Taking in all of Philadelphia's history could take days, but the folks at Philly By Segway somehow manage to compress the city's sights into two-hour tours. Starting along the Delaware River, excursions pass landmarks like Penn's Landing, Independence Hall, and Elfreth's Alley, the nation's oldest residential street. Besides historical attractions, tours stop by other notable spots, like the art museum's "Rocky steps," which Sylvester Stallone famously climbed in his one-man adaptation of Rocky & Bullwinkle.
Accommodating up to six participants, every tour is led by one of Philly By Segway's Adventure Captains. Besides narrating the entire trip, captains snap pictures throughout, which are available for guests to take home afterward.
Built in 1750, the old bank barn on the Sweetwater Farm bed-and-breakfast property boasted a diverse resumé before it fell into disrepair more than two centuries later; it held malting barley for distilled spirits, sheltered herds of livestock, and even hosted a party or two. After a two-year renovation completed in 2010, the barn came out of retirement to fulfill its new purpose: hosting french-oak barrels and stainless-steel fermentation tanks—custom-made in South Africa—that quietly ferment and age small-batch wines from the property's 5-acre vineyard.
Grace Winery's European-origin varietals, grown on California vines that were transplanted by hand and carrier pigeon, include merlot, pinot gris, and petit verdot. Winemaker Sean Kramer combines new technology with tried-and-true tradition to create wines such as the bright 2010 rosé, which was served at the brunch the day after Prince Albert of Monaco’s wedding. His other wines include the 2010 chardonnay reserve, aged for 14 months in french oak that imbues it with dark caramel and butterscotch flavors, and the crisp 2011 pinot gris, whose light honeysuckle aromas lead to delicate hints of citrus and melon.
Since its founding in 1893, the Chester County Historical Society has painstakingly cataloged nearly every facet of local life—from government records to fashionable dresses of the day. It's no wonder, then, that its 300-year-old collection of artifacts, photographs, and reference volumes takes up an entire 56,000-square-foot downtown History Center. Inside, visitors can find rotating exhibits on topics such as Civil War history and historic paper and textile crafts. Additionally, the permanent galleries are home to handcrafted grandfather clocks and furniture and fashion from the early 1700s to the 20th century. When museum staff aren't organizing the collections or leading educational workshops, they can help unearth a person's family history in the library and photo archives, which feature more than 80,000 historical and modern prints.
In 1989, Jim Kirkpatrick received a winemaking kit from his wife, Carole. At the time, neither Jim nor Carole knew it, but that kit churned out more than just wine—it also produced a dream. When Jim's homemade concoctions were a hit, the couple decided to try their hand at growing their own grapes, and soon moved to a home in Wrightsville surrounded by 3 acres of land.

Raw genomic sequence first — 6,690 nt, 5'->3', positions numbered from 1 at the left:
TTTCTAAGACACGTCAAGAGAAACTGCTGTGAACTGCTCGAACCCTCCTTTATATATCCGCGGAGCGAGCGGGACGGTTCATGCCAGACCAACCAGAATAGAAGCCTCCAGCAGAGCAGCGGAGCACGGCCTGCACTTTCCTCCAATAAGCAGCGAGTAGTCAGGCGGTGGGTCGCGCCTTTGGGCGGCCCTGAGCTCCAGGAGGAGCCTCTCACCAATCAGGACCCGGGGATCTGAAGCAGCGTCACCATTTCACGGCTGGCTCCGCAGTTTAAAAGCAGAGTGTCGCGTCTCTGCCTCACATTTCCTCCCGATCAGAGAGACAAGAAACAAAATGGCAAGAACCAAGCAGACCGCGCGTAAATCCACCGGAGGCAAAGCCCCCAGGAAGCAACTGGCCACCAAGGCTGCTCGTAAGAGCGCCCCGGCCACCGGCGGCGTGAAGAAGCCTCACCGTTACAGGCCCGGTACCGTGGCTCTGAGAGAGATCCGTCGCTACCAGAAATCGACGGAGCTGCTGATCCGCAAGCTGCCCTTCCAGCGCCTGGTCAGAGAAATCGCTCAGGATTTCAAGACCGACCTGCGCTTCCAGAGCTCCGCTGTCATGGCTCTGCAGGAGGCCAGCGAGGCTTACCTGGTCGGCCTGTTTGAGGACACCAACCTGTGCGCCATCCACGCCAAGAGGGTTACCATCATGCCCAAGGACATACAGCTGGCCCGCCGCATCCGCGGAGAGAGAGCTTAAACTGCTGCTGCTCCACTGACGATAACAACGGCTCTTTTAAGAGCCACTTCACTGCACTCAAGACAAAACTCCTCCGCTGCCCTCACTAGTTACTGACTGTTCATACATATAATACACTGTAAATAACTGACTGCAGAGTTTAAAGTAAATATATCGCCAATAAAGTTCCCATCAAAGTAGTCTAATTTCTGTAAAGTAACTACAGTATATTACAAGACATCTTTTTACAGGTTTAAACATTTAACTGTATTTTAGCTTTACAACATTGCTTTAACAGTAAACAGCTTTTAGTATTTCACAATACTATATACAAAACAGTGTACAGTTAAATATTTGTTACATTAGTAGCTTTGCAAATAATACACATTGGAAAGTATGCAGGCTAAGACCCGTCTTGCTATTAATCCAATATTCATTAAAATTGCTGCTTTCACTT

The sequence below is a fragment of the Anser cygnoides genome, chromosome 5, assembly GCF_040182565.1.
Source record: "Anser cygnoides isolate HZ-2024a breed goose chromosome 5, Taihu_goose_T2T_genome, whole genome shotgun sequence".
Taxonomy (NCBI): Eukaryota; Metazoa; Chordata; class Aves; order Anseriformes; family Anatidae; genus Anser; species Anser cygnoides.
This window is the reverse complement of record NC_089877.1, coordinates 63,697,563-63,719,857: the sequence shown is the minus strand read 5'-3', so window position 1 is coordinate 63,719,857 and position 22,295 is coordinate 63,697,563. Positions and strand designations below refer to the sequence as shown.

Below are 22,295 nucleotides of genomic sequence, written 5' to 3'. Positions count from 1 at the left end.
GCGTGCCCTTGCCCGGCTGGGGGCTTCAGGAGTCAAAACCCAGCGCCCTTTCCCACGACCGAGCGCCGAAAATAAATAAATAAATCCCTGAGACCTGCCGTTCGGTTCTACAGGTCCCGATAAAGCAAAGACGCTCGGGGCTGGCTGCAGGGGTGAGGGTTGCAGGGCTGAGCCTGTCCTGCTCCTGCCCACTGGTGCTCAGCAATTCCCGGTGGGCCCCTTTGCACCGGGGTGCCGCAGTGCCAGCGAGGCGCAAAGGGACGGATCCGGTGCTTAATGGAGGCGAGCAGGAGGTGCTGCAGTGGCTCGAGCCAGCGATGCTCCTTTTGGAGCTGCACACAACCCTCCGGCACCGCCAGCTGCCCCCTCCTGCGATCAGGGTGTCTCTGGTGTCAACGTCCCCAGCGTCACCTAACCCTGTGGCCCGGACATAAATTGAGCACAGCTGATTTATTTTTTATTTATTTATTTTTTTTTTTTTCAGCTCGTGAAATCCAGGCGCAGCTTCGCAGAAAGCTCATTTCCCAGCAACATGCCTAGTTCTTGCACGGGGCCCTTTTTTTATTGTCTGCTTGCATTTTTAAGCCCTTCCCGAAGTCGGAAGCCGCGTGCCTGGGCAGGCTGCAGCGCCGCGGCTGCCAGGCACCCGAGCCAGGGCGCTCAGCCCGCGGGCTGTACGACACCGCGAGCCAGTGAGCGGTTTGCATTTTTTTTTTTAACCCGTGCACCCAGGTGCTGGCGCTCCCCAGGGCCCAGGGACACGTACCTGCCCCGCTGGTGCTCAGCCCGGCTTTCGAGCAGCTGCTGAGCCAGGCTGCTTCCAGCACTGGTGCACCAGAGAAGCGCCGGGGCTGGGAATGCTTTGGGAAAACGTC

Just 100 yards from Kreutz Creek, the Kirkpatrick's new location presented the ideal location to expand on Jim's newfound dream. Today, Kreutz Creek Vineyards generates an assortment of red, white, and seasonal varietals. Jim and Carole also use their tranquil grounds to host community events throughout the year, including bonfires and movie nights.
Blue Mountain Vineyards owners, Joe and Vickie, are pinot pioneers. Beginning with a 5-acre experiment in 1986, they discovered that the soil of the Lehigh Valley does a fine impression of French terrain, making it suitable for growing the grapes of cabernet sauvignon, chardonnay, and other European varietals. Since then, they've expanded to a 50-acre plot, where they now produce wines that have won awards from the Fingerlake International Wine Competition and Appellation America.
Panoramic views of the Blue Mountains overlook scenic terraces at the vineyards, where grapes spring from soil that soldiers roamed during the Revolutionary War. Tastings, concerts, and other events fill the winery's glass-flanked deck, spilling onto an outdoor patio surrounded by ponds as tranquil as a silent lullaby. Visitors admire the vines during tours, and they can also adopt their favorites to preserve the vines' flavorful histories.
Schuylkill River Outdoors outfits guests with tubes and rafts before sending them off to take tranquil, relaxing jaunts downstream. Customers can choose from three different aquatic sojourns—a brief, one-hour float, a two- to three-hour trek, or a five-hour marathon—to complete at their leisure. During trips, tubers and rafters can take time out to wade in the shallow waters or invent backstories for the wild turkey, ducks, and bald eagles they may encounter along the way. Multiple islands populate the gently flowing waters of the Schuylkill River, providing a convenient spot for explorers to stop to picnic or skip rocks. Schuylkill River Outdoors recommends that customers bring along their own snacks and drinks, sunscreen, bathing suits, and a pair of water-friendly shoes as footwear is mandatory.